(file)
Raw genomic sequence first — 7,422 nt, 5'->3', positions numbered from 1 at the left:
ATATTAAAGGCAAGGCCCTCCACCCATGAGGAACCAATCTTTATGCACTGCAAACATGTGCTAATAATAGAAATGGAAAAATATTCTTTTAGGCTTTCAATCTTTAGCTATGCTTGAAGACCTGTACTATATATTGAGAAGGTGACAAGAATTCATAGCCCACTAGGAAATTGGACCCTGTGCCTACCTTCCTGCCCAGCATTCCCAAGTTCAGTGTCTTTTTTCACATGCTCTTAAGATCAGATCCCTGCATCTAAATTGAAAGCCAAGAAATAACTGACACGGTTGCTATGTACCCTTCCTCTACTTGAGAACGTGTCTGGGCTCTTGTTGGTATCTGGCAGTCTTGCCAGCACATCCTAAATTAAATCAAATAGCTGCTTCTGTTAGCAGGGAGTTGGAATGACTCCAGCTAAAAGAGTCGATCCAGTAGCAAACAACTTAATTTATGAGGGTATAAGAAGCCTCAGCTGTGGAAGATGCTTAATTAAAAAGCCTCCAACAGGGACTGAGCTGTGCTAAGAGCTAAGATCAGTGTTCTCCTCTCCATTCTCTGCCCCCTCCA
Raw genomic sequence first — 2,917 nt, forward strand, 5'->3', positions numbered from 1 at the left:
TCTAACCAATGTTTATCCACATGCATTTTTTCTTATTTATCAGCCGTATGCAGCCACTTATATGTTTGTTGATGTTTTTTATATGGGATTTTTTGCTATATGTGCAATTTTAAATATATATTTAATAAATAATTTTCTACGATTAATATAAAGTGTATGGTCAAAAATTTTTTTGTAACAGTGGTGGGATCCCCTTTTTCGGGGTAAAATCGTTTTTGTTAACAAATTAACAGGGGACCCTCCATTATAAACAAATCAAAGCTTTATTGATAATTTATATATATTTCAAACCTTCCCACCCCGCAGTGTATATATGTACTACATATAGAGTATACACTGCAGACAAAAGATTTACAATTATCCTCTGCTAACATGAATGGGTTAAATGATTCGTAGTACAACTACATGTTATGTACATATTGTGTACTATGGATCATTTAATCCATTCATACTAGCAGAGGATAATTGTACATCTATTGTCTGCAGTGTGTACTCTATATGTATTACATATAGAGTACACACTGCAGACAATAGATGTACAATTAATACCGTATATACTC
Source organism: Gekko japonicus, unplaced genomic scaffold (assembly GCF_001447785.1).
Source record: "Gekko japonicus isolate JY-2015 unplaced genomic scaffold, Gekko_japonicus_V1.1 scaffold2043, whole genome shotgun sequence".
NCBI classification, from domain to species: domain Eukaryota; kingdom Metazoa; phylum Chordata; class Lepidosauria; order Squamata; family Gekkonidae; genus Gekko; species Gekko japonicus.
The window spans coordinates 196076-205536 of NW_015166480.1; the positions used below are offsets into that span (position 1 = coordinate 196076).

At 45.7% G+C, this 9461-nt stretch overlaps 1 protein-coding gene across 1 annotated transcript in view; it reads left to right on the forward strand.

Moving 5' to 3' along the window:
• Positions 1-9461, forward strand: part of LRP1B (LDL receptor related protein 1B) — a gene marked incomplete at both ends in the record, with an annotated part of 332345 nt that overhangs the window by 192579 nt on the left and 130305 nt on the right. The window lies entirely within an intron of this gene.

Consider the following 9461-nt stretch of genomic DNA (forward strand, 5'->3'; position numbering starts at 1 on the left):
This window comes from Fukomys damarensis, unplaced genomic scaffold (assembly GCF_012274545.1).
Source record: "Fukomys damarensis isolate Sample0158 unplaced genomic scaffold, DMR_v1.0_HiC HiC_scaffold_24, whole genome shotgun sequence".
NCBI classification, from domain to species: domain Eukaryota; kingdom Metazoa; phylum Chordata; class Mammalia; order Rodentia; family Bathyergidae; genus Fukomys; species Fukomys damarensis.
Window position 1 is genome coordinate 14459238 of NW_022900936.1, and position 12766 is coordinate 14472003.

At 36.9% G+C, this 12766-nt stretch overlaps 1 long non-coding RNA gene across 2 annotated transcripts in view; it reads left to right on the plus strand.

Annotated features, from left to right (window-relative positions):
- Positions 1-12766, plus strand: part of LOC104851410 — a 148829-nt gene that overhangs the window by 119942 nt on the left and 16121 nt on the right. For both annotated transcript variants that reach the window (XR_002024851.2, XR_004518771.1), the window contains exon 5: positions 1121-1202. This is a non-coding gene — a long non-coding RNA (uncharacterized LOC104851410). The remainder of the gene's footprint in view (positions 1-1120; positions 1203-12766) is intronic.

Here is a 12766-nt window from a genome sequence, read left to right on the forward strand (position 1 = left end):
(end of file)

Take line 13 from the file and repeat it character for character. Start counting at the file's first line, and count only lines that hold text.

This window comes from Fukomys damarensis, unplaced genomic scaffold (assembly GCF_012274545.1).